Best of Daily Reflections: Do You Ever Wish God Would Reveal a Few More Spoilers?
Although I am less than the least of all the Lord’s people, this grace was given me: to preach to the Gentiles the boundless riches of Christ, and to make plain to everyone the administration of this mystery, which for ages past was kept hidden in God, who created all things. His intent was that now, through the church, the manifold wisdom of God should be made known to the rulers and authorities in the heavenly realms.
In yesterday's post, I talked about my friend John, who, in his preaching, often reveals spoilers from popular movies or books. If you're in his church and you don't see a hit movie on opening weekend, there's a good chance John will spoil the ending in his sermon.
In light of our passage from Ephesians 3, God uncovers his mystery at just the right time. He is not into spoilers, if you will. Mostly, I'm fine with this, because I love a good mystery story and am bugged when people, like my friend John, spoil the ending for me. But, every now and then, I wish God would reveal a few more spoilers. Sometimes I'd like to know in advance how the story ends.
For example, six years ago, my wife and I were wrestling with the toughest decision of our life ... whether to move our family to Texas so I could join the staff of Laity Lodge. I felt powerfully drawn to this amazing ministry, but worried greatly about what would happen with my children, who were twelve and fourteen. Moving teenagers is a tricky business, most of all because it means taking them away from their friends. My own kids not only had great friends, but also a wonderful church, excellent schools, and lots of family nearby. As Linda and I agonized about whether to move to Texas or not, I desperately wanted to know how things would turn out with my children. Would they survive the move? Would they make new friends? Would they fit into the culture of a small town in Texas? Would they find a good place for Christian fellowship? Would they get a good enough education to get into strong colleges? Most of all, would my children continue to live as disciples of Jesus Christ?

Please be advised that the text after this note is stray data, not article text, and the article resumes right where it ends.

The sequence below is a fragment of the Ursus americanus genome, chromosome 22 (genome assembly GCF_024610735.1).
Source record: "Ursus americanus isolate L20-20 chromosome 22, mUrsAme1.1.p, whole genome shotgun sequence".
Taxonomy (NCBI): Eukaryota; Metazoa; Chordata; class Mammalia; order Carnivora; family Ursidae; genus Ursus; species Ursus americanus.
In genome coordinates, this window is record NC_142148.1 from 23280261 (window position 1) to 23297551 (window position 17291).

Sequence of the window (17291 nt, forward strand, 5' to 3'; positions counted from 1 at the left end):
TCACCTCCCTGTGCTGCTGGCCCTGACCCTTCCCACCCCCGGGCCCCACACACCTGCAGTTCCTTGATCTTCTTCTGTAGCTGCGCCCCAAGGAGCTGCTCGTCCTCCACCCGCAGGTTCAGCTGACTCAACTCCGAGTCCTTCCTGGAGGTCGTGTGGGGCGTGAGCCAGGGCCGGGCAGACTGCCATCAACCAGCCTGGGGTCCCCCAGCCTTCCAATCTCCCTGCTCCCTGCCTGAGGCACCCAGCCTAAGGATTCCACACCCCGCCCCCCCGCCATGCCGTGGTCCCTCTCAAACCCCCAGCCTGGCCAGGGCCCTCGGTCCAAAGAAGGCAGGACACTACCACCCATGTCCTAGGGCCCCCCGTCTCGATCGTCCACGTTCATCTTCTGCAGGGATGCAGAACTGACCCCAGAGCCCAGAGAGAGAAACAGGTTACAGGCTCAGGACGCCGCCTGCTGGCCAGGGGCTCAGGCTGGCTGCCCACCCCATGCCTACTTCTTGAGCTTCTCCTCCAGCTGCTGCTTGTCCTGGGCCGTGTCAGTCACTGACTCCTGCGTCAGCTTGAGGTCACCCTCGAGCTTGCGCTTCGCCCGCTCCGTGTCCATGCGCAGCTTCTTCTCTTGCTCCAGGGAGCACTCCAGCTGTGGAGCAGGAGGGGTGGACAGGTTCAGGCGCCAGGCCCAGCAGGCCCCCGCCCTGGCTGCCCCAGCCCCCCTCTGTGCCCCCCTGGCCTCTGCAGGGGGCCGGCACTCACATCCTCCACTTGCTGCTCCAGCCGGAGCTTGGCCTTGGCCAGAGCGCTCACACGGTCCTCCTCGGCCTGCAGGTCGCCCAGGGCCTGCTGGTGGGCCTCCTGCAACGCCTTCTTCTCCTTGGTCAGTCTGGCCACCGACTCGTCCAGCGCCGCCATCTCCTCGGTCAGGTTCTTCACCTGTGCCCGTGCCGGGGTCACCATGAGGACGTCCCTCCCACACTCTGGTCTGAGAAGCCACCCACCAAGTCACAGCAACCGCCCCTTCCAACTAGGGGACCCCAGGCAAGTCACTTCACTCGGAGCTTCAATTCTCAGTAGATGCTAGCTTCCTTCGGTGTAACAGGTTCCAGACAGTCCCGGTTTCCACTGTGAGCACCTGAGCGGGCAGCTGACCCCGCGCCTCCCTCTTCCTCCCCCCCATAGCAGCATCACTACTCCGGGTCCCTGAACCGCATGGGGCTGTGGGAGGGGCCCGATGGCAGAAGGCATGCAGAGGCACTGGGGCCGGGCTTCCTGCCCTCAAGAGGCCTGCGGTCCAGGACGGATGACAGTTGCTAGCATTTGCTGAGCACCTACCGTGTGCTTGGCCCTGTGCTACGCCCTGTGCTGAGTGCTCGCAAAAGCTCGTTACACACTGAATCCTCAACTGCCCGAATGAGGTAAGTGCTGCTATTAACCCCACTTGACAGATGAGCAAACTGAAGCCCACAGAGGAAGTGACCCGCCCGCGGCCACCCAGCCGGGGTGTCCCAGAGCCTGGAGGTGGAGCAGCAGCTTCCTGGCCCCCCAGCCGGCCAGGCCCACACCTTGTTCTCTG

God did not give away any spoilers as Linda and I prayed for guidance. We received no visions guaranteeing the future for our children. But, as we waited on God, three things became crystal clear.
First, we saw how faithful God had been in the past. Our story was one of amazing grace, again and again. Yes, there were struggles and pains. But God had been more than faithful in our lives. Didn't this suggest that he would continue to be faithful in the future?
Second, God loves and cares for my children, even more than Linda and I do. They belong to him. They are his handiwork. Their lives are meant for his purposes and glory.
Third, Linda and I needed to trust God, even without the spoiler. We were called to have faith that the God who had so marvelously authored the story of our family to that point would continue to write a wonderful story, his story for us. We needed to trust the divine storyteller, even though he didn't spoil the end of the story. That's what faith is all about, trusting the God who has shown himself to be trustworthy, even without the spoilers.
QUESTIONS FOR FURTHER REFLECTION: Do you ever wish God would tell you more of his story—or your story—right now? As you look back upon your life, can you see why God avoided "spoilers" in his relationship with you? How is God making known to you his will for your life?
PRAYER: Lord, there are some times when I wish you'd tell me more. I wouldn't mind a spoiler or two every now and then. But, I suppose then I wouldn't have to trust you as much. So, I thank you for your wisdom in showing me all I need to see in order to live well today. Help me to trust you, to follow you, to live my life fully as a crucial character in your story. Amen.
P.S. from Mark: It occurs to me that it would be rather cruel to leave you hanging in the story of our move to Texas. You may be wondering how things turned out, especially how it has been for my children. Of course, their transition was not easy as they left behind all that was familiar, especially their wonderful friends and our family. But, in time, my children found a home in Boerne, Texas. They received a top education here, so that they were accepted into fine colleges. They made great friends. They found contexts in which to grow in their faith. They didn't hold a grudge against their parents for moving them. Today, both of my children would say that their move to Texas was a major factor in their growth as people. This summer, both of my children are serving the Lord at Laity Lodge Youth Camp. My wife and I are filled with gratitude to God for his faithfulness in the lives of our children. Now, if he'd only give us a couple of spoilers concerning their futures and the empty nest that lies ahead for Linda and me...
Image courtesy of Laity Lodge, one of our sister programs in the Foundations for Laity Renewal.